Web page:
Employers of foreign workers in France should take note of increased restrictions placed on Intra-Company Transfer (ICT) Work Permits (Secondment) pursuant to the implementation of France’s 2018 Asylum and Immigration Law, which will go into effect on March 1, 2019.

The ICT Work Permit (Secondment) provides an avenue of mobility for an employee from a company outside of France to be transferred to a company in France that belongs to the same corporate group.

Under the 2018 Asylum and Immigration Law, restrictions on the ICT Work Permit (Secondment) will be increased as follows:

  • Assignee must have at least six (6) months of seniority within the group companies outside of France (comparison: changed from at least three (3) months);
  • The maximum time period for the corresponding residence permit is three (3) years and such residence permit is nonrenewable (comparison: previously the nonrenewable aspect for residence permits was not clearly stated); and
  • For an assignee to undertake a follow-up secondment, there must be a cool-off period of at least six (6) months where the assignee has resided outside of France (comparison: previously there was no cool-off period requirement).

Employers of foreign workers in France should identify which current and potential employees may be affected by the increased restrictions in respect of ICT Work Permits (Secondment) and plan accordingly.

If you have any questions, please feel free to contact your Graham Adair representative. For more frequent updates, please follow us on Twitter (@GrahamAdairLaw).

UK: Public Test Phase of EU Settlement Scheme Goes Live and Fee Removed

The first public test phase for the EU Settlement Scheme went live on January 21, 2019.

At present, eligible applicants only include (i) EU citizens who have a passport embedded with a biometric chip; and (ii) non-EU family members who have UK residence cards embedded with biometric chips.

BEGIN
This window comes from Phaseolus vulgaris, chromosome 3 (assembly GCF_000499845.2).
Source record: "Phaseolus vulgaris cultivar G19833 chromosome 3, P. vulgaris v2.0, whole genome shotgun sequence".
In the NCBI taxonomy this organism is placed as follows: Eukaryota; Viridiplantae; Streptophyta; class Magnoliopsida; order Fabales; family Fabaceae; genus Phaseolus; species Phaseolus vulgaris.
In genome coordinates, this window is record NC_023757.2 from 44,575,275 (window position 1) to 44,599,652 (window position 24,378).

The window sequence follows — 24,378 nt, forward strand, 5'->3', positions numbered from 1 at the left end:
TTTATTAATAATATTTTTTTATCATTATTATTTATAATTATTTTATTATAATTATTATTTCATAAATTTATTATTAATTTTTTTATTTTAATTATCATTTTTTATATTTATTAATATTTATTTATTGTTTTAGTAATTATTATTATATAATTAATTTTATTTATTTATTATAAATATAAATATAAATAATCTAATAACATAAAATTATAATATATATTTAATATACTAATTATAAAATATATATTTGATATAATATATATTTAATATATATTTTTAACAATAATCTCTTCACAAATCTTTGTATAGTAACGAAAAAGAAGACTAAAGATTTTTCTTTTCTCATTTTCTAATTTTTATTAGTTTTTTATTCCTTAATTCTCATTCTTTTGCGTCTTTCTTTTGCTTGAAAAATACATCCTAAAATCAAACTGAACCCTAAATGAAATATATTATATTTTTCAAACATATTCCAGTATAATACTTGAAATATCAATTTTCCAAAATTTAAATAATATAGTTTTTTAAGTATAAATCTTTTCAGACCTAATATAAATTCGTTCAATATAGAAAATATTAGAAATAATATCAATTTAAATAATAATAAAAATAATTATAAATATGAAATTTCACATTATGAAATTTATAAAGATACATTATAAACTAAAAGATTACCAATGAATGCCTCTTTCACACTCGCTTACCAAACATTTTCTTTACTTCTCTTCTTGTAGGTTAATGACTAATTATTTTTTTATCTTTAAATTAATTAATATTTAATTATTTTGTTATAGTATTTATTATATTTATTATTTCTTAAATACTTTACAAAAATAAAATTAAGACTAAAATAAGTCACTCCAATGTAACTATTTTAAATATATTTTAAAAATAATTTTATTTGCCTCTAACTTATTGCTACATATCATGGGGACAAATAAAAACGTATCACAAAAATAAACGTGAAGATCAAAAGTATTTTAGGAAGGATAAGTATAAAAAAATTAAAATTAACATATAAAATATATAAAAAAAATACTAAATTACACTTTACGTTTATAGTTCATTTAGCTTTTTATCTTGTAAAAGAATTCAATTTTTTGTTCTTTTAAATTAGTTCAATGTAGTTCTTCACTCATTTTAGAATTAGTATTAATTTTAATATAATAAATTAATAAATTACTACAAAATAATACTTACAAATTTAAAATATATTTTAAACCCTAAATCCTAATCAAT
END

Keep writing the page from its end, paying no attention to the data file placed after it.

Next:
Irish citizens may apply during the current phase, but are not required to do so. Citizens of Norway, Switzerland, Liechtenstein, and Iceland (and family members) cannot apply until a later stage.

Eligible applicants must use the EU Exit: ID Document Check App on an Android smart device to check their biometric chip embedded passport or UK residence card. If the biometric chip is damaged or defective, the respective applicant may send identity documents to the Home Office for inspection. Upon the EU Settlement Scheme being fully rolled out, the EU Exit: Document Check App will then become optional and applicants can choose to post identity documents to the Home Office instead of using the app.

In respect of applications, the Home Office will work to verify eligibility for settled or pre-settled status by cross-checking residency in the UK according to National Insurance numbers, HMRC, and/or DWP records. Where documentation is insufficient to confirm eligibility, uploading of additional supporting documentation may be permitted within limits.

In related news, in a recent speech at the House of Commons, Prime Minister Theresa May stated that when the EU Settlement Scheme is rolled out in full on March 30, 2019, the UK government will waive the application fee. Further, for EU citizens who have already applied during the pilot phase, fees paid will be reimbursed. The intent of these changes is to remove financial barriers for EU citizens seeking to stay in the UK.

If you have any questions, please feel free to contact your Graham Adair representative.

Brexit Deal or No Deal – Transition Period in Netherlands may Soften Impact on Resident British Nationals under No Deal Scenario

Current and future employers of British nationals in the Netherlands will likely be impacted by the Brexit deal or no deal scenarios between the EU and UK.

At present, British nationals and their non-EU family members are not required to obtain residence permits in the Netherlands, although EU citizens are required to register as EU citizens. However, this arrangement would likely change if no deal is reached regarding Brexit between the EU and UK.

If a Brexit deal is not reached, British nationals (and their non-EU family members) residing and working in the Netherlands will be required to obtain residence permits. Accordingly, under this scenario, the Netherlands Immigration and Naturalization Service (IND) would commence a transition period for British nationals and their non-EU family members, starting from Brexit Day, March 29, 2019, and lasting until July 1, 2020.